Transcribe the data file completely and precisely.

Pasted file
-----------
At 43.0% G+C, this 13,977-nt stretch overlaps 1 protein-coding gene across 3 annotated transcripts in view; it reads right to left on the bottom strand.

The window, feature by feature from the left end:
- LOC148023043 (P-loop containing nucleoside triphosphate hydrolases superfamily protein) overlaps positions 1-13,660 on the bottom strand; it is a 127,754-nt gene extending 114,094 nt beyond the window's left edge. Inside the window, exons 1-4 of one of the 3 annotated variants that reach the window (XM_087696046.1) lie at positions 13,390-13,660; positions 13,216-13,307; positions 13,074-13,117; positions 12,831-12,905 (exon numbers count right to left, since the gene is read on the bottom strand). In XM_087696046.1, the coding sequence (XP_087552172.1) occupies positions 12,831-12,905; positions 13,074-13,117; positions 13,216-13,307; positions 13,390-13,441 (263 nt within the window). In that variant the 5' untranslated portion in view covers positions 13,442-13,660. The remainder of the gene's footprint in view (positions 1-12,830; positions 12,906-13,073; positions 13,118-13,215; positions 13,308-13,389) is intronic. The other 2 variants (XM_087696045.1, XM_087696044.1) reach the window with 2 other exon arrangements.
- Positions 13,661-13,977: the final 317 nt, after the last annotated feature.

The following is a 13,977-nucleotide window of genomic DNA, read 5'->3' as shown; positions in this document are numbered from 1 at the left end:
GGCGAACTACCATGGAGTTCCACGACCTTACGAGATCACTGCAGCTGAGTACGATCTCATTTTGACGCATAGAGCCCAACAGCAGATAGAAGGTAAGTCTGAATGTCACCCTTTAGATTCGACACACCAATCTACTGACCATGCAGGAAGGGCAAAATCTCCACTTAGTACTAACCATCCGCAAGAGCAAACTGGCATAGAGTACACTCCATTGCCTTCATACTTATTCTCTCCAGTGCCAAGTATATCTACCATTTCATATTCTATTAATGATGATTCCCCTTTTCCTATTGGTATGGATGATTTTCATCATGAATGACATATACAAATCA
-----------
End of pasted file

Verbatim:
At 43.0% G+C, this 13,977-nt stretch overlaps 1 protein-coding gene across 3 annotated transcripts in view; it reads right to left on the bottom strand.

The window, feature by feature from the left end:
- LOC148023043 (P-loop containing nucleoside triphosphate hydrolases superfamily protein) overlaps positions 1-13,660 on the bottom strand; it is a 127,754-nt gene extending 114,094 nt beyond the window's left edge. Inside the window, exons 1-4 of one of the 3 annotated variants that reach the window (XM_087696046.1) lie at positions 13,390-13,660; positions 13,216-13,307; positions 13,074-13,117; positions 12,831-12,905 (exon numbers count right to left, since the gene is read on the bottom strand). In XM_087696046.1, the coding sequence (XP_087552172.1) occupies positions 12,831-12,905; positions 13,074-13,117; positions 13,216-13,307; positions 13,390-13,441 (263 nt within the window). In that variant the 5' untranslated portion in view covers positions 13,442-13,660. The remainder of the gene's footprint in view (positions 1-12,830; positions 12,906-13,073; positions 13,118-13,215; positions 13,308-13,389) is intronic. The other 2 variants (XM_087696045.1, XM_087696044.1) reach the window with 2 other exon arrangements.
- Positions 13,661-13,977: the final 317 nt, after the last annotated feature.

The following is a 13,977-nucleotide window of genomic DNA, read 5'->3' as shown; positions in this document are numbered from 1 at the left end:
GGCGAACTACCATGGAGTTCCACGACCTTACGAGATCACTGCAGCTGAGTACGATCTCATTTTGACGCATAGAGCCCAACAGCAGATAGAAGGTAAGTCTGAATGTCACCCTTTAGATTCGACACACCAATCTACTGACCATGCAGGAAGGGCAAAATCTCCACTTAGTACTAACCATCCGCAAGAGCAAACTGGCATAGAGTACACTCCATTGCCTTCATACTTATTCTCTCCAGTGCCAAGTATATCTACCATTTCATATTCTATTAATGATGATTCCCCTTTTCCTATTGGTATGGATGATTTTCATCATGAATGACATATACAAATCA